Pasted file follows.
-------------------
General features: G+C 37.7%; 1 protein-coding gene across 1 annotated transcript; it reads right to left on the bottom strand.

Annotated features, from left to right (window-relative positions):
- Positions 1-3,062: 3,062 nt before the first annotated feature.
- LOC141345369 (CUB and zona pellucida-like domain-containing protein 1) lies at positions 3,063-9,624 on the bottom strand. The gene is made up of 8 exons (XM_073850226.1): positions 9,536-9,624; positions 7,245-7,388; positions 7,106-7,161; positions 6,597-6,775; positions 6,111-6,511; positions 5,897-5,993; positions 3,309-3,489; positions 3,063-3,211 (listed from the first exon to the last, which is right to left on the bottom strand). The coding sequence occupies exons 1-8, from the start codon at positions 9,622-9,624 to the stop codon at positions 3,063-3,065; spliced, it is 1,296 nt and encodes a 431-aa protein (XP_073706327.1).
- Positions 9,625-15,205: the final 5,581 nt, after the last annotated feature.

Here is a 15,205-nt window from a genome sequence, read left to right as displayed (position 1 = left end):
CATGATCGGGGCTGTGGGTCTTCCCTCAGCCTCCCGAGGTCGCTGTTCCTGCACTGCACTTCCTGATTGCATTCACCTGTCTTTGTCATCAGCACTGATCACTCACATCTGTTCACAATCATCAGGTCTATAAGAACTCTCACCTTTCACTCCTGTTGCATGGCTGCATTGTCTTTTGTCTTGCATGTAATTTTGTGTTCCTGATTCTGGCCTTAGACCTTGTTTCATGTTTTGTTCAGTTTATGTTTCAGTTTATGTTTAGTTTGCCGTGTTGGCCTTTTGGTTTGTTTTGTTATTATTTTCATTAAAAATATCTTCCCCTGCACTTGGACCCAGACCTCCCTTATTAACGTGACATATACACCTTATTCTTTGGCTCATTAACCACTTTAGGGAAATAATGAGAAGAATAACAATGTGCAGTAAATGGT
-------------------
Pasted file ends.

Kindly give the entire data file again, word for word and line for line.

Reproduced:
General features: G+C 37.7%; 1 protein-coding gene across 1 annotated transcript; it reads right to left on the bottom strand.

Annotated features, from left to right (window-relative positions):
- Positions 1-3,062: 3,062 nt before the first annotated feature.
- LOC141345369 (CUB and zona pellucida-like domain-containing protein 1) lies at positions 3,063-9,624 on the bottom strand. The gene is made up of 8 exons (XM_073850226.1): positions 9,536-9,624; positions 7,245-7,388; positions 7,106-7,161; positions 6,597-6,775; positions 6,111-6,511; positions 5,897-5,993; positions 3,309-3,489; positions 3,063-3,211 (listed from the first exon to the last, which is right to left on the bottom strand). The coding sequence occupies exons 1-8, from the start codon at positions 9,622-9,624 to the stop codon at positions 3,063-3,065; spliced, it is 1,296 nt and encodes a 431-aa protein (XP_073706327.1).
- Positions 9,625-15,205: the final 5,581 nt, after the last annotated feature.

Here is a 15,205-nt window from a genome sequence, read left to right as displayed (position 1 = left end):
CATGATCGGGGCTGTGGGTCTTCCCTCAGCCTCCCGAGGTCGCTGTTCCTGCACTGCACTTCCTGATTGCATTCACCTGTCTTTGTCATCAGCACTGATCACTCACATCTGTTCACAATCATCAGGTCTATAAGAACTCTCACCTTTCACTCCTGTTGCATGGCTGCATTGTCTTTTGTCTTGCATGTAATTTTGTGTTCCTGATTCTGGCCTTAGACCTTGTTTCATGTTTTGTTCAGTTTATGTTTCAGTTTATGTTTAGTTTGCCGTGTTGGCCTTTTGGTTTGTTTTGTTATTATTTTCATTAAAAATATCTTCCCCTGCACTTGGACCCAGACCTCCCTTATTAACGTGACATATACACCTTATTCTTTGGCTCATTAACCACTTTAGGGAAATAATGAGAAGAATAACAATGTGCAGTAAATGGT